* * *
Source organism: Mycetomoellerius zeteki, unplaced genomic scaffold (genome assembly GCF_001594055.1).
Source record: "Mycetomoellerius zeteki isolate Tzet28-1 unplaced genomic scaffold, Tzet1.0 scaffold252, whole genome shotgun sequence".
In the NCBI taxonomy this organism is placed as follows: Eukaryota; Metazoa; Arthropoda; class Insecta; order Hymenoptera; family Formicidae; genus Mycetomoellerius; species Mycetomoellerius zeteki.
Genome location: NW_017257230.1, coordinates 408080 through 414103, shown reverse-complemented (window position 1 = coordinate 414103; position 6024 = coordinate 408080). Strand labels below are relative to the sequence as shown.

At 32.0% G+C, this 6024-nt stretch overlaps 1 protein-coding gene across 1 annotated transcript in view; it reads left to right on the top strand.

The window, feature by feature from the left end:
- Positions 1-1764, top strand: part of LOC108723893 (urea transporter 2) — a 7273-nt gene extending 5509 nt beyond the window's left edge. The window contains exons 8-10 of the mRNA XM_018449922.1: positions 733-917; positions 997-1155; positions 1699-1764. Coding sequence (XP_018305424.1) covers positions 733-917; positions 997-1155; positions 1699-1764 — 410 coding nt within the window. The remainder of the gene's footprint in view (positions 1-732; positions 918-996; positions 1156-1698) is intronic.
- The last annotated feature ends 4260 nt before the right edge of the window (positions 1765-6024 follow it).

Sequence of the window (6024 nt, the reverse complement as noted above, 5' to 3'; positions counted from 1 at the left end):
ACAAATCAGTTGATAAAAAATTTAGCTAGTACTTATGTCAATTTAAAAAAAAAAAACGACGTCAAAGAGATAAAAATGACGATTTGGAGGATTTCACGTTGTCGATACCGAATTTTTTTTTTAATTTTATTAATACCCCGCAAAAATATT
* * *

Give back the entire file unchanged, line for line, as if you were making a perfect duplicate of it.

Source organism: Mycetomoellerius zeteki, unplaced genomic scaffold (genome assembly GCF_001594055.1).
Source record: "Mycetomoellerius zeteki isolate Tzet28-1 unplaced genomic scaffold, Tzet1.0 scaffold252, whole genome shotgun sequence".
In the NCBI taxonomy this organism is placed as follows: Eukaryota; Metazoa; Arthropoda; class Insecta; order Hymenoptera; family Formicidae; genus Mycetomoellerius; species Mycetomoellerius zeteki.
Genome location: NW_017257230.1, coordinates 408080 through 414103, shown reverse-complemented (window position 1 = coordinate 414103; position 6024 = coordinate 408080). Strand labels below are relative to the sequence as shown.

At 32.0% G+C, this 6024-nt stretch overlaps 1 protein-coding gene across 1 annotated transcript in view; it reads left to right on the top strand.

The window, feature by feature from the left end:
- Positions 1-1764, top strand: part of LOC108723893 (urea transporter 2) — a 7273-nt gene extending 5509 nt beyond the window's left edge. The window contains exons 8-10 of the mRNA XM_018449922.1: positions 733-917; positions 997-1155; positions 1699-1764. Coding sequence (XP_018305424.1) covers positions 733-917; positions 997-1155; positions 1699-1764 — 410 coding nt within the window. The remainder of the gene's footprint in view (positions 1-732; positions 918-996; positions 1156-1698) is intronic.
- The last annotated feature ends 4260 nt before the right edge of the window (positions 1765-6024 follow it).

Sequence of the window (6024 nt, the reverse complement as noted above, 5' to 3'; positions counted from 1 at the left end):
ACAAATCAGTTGATAAAAAATTTAGCTAGTACTTATGTCAATTTAAAAAAAAAAAACGACGTCAAAGAGATAAAAATGACGATTTGGAGGATTTCACGTTGTCGATACCGAATTTTTTTTTTAATTTTATTAATACCCCGCAAAAATATT